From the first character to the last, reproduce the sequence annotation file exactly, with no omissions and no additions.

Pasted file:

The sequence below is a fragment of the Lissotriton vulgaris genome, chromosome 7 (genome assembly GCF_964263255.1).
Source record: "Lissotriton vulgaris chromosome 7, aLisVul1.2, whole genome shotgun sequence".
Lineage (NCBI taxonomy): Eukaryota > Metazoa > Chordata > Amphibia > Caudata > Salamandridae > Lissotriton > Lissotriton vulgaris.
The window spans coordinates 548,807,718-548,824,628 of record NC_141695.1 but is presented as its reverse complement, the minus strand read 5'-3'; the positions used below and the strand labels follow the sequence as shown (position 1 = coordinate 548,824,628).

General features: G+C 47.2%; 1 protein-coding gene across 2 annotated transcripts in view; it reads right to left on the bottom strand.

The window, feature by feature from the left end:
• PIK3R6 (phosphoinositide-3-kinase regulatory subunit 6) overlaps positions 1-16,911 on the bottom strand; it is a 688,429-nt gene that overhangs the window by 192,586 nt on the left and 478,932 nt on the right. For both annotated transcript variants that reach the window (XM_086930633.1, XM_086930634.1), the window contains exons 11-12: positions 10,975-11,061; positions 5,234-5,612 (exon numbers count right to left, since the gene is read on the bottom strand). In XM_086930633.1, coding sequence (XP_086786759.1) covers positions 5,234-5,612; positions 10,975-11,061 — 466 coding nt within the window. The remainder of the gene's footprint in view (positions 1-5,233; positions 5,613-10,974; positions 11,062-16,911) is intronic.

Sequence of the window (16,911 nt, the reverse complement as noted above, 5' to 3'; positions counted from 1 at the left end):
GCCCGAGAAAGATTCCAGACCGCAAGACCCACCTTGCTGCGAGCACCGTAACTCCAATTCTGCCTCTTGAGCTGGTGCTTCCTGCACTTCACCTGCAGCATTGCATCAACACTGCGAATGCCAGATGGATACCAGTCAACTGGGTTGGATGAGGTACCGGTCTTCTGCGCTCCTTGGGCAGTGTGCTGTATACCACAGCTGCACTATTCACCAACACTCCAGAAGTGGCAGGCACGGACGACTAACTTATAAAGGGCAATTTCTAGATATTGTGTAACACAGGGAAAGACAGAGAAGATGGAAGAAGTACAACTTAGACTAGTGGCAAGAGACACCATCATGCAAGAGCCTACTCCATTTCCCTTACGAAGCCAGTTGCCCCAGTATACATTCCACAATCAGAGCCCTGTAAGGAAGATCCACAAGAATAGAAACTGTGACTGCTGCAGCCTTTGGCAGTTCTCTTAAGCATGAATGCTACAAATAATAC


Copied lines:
The sequence below is a fragment of the Lissotriton vulgaris genome, chromosome 7 (genome assembly GCF_964263255.1).
Source record: "Lissotriton vulgaris chromosome 7, aLisVul1.2, whole genome shotgun sequence".
Lineage (NCBI taxonomy): Eukaryota > Metazoa > Chordata > Amphibia > Caudata > Salamandridae > Lissotriton > Lissotriton vulgaris.
The window spans coordinates 548,807,718-548,824,628 of record NC_141695.1 but is presented as its reverse complement, the minus strand read 5'-3'; the positions used below and the strand labels follow the sequence as shown (position 1 = coordinate 548,824,628).

General features: G+C 47.2%; 1 protein-coding gene across 2 annotated transcripts in view; it reads right to left on the bottom strand.

The window, feature by feature from the left end:
• PIK3R6 (phosphoinositide-3-kinase regulatory subunit 6) overlaps positions 1-16,911 on the bottom strand; it is a 688,429-nt gene that overhangs the window by 192,586 nt on the left and 478,932 nt on the right. For both annotated transcript variants that reach the window (XM_086930633.1, XM_086930634.1), the window contains exons 11-12: positions 10,975-11,061; positions 5,234-5,612 (exon numbers count right to left, since the gene is read on the bottom strand). In XM_086930633.1, coding sequence (XP_086786759.1) covers positions 5,234-5,612; positions 10,975-11,061 — 466 coding nt within the window. The remainder of the gene's footprint in view (positions 1-5,233; positions 5,613-10,974; positions 11,062-16,911) is intronic.

Sequence of the window (16,911 nt, the reverse complement as noted above, 5' to 3'; positions counted from 1 at the left end):
GCCCGAGAAAGATTCCAGACCGCAAGACCCACCTTGCTGCGAGCACCGTAACTCCAATTCTGCCTCTTGAGCTGGTGCTTCCTGCACTTCACCTGCAGCATTGCATCAACACTGCGAATGCCAGATGGATACCAGTCAACTGGGTTGGATGAGGTACCGGTCTTCTGCGCTCCTTGGGCAGTGTGCTGTATACCACAGCTGCACTATTCACCAACACTCCAGAAGTGGCAGGCACGGACGACTAACTTATAAAGGGCAATTTCTAGATATTGTGTAACACAGGGAAAGACAGAGAAGATGGAAGAAGTACAACTTAGACTAGTGGCAAGAGACACCATCATGCAAGAGCCTACTCCATTTCCCTTACGAAGCCAGTTGCCCCAGTATACATTCCACAATCAGAGCCCTGTAAGGAAGATCCACAAGAATAGAAACTGTGACTGCTGCAGCCTTTGGCAGTTCTCTTAAGCATGAATGCTACAAATAATAC